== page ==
We wanted to make sure ourchildren weren't getting left behind in connection to the largersociety," said Joyce Mallory, a former school board member.
But no matter how painful, it's critical that race be talked aboutrather than ignored, said Mallory
, the former school board memberwho is now the director of Start Smart
, an organization that focuseson promoting awareness around early childhood issues.
"If adults don't talk about race in Milwaukee, how can we createa community where everyone is valued?"asked Mallory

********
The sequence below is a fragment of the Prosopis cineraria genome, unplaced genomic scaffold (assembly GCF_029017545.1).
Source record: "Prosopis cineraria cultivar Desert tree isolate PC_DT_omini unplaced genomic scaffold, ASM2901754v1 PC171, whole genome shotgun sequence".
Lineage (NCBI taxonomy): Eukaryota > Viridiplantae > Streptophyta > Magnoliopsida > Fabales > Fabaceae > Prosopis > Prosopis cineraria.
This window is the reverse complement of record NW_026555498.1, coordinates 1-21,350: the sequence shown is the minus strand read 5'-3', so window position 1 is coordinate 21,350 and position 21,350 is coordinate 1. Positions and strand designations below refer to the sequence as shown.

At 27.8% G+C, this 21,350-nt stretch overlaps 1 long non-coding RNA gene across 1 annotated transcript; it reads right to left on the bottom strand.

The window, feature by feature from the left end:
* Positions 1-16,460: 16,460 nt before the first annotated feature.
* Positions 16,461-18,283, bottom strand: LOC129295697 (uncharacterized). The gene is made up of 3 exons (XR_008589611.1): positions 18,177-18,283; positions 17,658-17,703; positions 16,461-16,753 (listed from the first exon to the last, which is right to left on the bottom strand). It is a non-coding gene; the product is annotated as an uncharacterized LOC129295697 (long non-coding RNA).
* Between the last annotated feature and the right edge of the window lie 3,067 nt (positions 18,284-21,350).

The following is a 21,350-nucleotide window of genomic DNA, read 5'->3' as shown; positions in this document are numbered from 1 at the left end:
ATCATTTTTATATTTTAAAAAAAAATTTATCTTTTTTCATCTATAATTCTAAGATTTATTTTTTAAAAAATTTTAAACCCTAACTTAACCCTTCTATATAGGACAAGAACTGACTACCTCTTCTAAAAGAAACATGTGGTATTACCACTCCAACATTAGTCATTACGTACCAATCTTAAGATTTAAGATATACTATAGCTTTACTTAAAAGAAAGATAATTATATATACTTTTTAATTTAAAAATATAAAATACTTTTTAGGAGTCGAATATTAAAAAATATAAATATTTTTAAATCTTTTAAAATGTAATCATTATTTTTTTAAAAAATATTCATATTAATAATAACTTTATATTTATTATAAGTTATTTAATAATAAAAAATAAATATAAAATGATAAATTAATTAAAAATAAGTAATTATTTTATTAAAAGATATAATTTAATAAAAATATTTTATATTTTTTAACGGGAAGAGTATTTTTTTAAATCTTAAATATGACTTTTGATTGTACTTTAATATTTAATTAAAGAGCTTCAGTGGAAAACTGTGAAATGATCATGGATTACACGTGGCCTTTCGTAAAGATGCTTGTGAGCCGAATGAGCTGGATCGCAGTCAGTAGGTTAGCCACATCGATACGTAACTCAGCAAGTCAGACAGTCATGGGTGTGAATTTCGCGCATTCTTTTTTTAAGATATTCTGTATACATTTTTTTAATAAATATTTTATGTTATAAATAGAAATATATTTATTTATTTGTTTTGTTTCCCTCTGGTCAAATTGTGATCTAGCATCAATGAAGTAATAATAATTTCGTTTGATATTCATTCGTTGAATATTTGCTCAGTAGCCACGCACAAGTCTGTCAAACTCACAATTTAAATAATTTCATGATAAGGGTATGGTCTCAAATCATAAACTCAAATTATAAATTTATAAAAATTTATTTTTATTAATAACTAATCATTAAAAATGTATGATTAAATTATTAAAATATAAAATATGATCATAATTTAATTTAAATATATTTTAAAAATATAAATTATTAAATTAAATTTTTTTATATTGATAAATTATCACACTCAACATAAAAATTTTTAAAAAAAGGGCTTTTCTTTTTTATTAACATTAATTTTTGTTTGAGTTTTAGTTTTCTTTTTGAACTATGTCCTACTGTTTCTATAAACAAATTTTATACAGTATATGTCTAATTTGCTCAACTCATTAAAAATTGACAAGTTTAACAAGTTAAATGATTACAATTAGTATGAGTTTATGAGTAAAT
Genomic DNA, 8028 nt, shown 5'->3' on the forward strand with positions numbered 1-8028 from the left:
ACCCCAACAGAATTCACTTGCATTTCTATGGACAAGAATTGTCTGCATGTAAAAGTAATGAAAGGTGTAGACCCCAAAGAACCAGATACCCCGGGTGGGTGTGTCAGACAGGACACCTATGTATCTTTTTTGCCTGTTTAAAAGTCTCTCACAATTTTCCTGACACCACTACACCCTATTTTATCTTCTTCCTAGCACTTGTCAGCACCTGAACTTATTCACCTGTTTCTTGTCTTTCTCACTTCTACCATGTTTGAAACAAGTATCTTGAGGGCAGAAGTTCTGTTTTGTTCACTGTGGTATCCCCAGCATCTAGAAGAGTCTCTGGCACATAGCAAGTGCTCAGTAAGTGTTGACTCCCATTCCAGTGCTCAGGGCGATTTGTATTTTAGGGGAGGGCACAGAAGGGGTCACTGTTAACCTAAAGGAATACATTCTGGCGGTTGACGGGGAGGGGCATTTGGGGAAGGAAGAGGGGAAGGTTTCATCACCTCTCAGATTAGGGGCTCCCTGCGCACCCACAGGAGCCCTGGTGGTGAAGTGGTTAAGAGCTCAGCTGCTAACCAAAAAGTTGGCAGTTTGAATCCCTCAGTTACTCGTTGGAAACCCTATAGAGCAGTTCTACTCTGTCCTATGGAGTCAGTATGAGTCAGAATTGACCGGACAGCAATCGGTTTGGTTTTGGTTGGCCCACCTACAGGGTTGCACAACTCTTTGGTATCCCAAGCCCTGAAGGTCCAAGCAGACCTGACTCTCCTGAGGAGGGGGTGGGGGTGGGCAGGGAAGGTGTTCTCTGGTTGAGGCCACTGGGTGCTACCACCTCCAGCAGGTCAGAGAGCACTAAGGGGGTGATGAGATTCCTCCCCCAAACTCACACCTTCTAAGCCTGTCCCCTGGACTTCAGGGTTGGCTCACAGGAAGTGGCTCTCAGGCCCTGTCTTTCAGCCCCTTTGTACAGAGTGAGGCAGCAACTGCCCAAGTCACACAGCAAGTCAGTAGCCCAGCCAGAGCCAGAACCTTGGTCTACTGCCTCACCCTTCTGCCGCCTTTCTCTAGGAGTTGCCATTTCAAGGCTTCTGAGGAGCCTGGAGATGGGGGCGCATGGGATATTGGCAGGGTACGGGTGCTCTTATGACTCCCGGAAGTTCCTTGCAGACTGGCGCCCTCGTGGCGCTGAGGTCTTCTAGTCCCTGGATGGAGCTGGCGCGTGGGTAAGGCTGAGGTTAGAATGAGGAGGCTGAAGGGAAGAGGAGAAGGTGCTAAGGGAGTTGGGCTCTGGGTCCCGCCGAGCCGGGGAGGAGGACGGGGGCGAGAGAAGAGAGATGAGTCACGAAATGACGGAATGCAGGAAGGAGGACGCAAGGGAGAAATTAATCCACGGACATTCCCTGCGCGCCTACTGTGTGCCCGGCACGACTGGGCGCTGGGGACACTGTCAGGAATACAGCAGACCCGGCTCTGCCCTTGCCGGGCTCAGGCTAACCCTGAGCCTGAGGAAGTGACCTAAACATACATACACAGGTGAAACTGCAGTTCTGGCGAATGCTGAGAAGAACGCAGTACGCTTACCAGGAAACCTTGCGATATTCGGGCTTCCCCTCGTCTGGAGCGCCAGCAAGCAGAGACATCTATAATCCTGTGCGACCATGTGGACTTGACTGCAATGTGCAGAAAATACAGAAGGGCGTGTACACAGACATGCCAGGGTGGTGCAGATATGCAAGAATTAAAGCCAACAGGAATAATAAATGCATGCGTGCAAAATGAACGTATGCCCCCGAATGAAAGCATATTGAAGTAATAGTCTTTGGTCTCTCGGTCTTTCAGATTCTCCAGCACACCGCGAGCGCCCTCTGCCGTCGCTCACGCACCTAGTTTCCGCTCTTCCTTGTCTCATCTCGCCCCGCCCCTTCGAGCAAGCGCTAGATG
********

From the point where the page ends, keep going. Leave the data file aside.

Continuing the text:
"To think that doing well on a test is all the skills young peopleare going to need is foolhardy," she
said."If you look at oneof the primary skills employers want people to have, it's theability to get along with people from different backgrounds anddifferent orientations." Mallory
said that the school board she
served on did not wantmulticultural and anti-racist education to come at the expenseof the rest of the curriculum.But rather it was to be woven into bolster the rigor of what was being taught.
"I didn't see it as fluff then, and I don't see it as fluff now,"said Mallory